4. The current footprint of the Ritz Carlton behemoths. (Surely something could have been done to bring some trees that can tolerate a bit more shade, and tall towers been built).

5. Back Bay Station; Tall isn't going to happen here after all.

6. South Station; I fear cranes may arrive at just about the same time the economy turns sour.

7. Midwood Development/Bromfield Street; I like to keep an open mind, but nervous the MT partners and residents will turn this into the latest bloodbath.

8. 111 Federal Street; BRA officials will ensure a very tall building gets done here, and the cranes will arrive.


proposed/ or with greater than zero chance of being built etc;

1. Midwood Investment/Bromfield Street diagonally across from Millenium Tower likely to seek in range of 625-740 feet.

2. Harbor Garage/Don Chiofaro 52 stories 600 feet/900,000 sq ft limit/delayed.

3. Equity Residential North Station/a.k.a. Garden Garage/Boston Garden Tower 4 was 46 stories; proposal now sits @ 44 stories 447 feet (after 2 height reductions)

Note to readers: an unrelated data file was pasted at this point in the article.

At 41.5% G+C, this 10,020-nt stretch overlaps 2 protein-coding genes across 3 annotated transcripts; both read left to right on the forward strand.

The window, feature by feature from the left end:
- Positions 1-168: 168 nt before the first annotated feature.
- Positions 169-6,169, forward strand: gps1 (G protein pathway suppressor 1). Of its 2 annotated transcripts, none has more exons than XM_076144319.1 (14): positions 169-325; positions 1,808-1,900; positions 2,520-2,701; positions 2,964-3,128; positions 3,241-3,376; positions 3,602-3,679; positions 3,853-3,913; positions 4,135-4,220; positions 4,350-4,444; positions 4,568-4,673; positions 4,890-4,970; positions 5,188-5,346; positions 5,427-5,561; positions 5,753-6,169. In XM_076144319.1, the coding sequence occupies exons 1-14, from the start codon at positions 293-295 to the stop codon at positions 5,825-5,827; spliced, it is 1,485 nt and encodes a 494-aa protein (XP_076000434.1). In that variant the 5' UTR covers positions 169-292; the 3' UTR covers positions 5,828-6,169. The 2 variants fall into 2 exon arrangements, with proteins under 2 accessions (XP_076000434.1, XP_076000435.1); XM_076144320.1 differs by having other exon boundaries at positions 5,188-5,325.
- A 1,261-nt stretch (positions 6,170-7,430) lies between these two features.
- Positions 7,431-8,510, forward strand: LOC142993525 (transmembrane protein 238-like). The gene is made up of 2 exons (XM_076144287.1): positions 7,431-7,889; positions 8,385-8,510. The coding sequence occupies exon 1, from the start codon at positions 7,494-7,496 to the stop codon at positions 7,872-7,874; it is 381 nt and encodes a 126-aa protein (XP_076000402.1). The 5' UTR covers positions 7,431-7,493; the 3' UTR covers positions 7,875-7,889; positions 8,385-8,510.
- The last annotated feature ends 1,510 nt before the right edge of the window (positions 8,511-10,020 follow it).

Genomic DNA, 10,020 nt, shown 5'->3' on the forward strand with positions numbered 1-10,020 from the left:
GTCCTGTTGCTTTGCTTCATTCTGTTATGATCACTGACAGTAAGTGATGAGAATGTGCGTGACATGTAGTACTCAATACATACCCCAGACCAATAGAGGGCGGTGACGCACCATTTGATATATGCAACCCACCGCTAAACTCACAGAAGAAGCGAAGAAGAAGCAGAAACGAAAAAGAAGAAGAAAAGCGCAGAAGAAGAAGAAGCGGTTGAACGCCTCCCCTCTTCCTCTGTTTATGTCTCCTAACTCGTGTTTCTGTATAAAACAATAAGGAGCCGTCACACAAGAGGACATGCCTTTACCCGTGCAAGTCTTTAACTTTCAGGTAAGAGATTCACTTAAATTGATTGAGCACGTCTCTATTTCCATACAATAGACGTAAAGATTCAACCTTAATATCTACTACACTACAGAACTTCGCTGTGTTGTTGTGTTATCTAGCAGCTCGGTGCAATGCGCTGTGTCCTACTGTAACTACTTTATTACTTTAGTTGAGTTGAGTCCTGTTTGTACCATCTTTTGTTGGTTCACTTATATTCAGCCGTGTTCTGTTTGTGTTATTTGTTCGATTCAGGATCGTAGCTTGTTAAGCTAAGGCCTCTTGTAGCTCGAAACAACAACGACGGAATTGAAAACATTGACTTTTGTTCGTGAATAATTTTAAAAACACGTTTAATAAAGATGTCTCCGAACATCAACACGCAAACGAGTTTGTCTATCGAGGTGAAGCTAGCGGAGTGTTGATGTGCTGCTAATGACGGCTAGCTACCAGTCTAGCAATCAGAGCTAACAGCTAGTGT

^This project is going to be approved - unfortunately, it's looking like it will occur after yet another height reduction (the 3rd). The once planned +540 foot tower may need to be renamed Stubby Garden Tower 4 to go along with the other 3 medium height towers, but will form a decent shoulder infill where the skyline meets the Zakim Bridge.

4. 380 Stewart Street/John Hancock Tower #3 26 stories 380 feet (more infill).

5. BACK BAY STATION likely to... sad to learn, that contrary to earlier hopes, this one will not be the next tall spire riding in on a white horse to help the barren Back Bay skyine. 1 Dalton Street and Coply Tower may be the last significant towers built in Back Bay for a few years.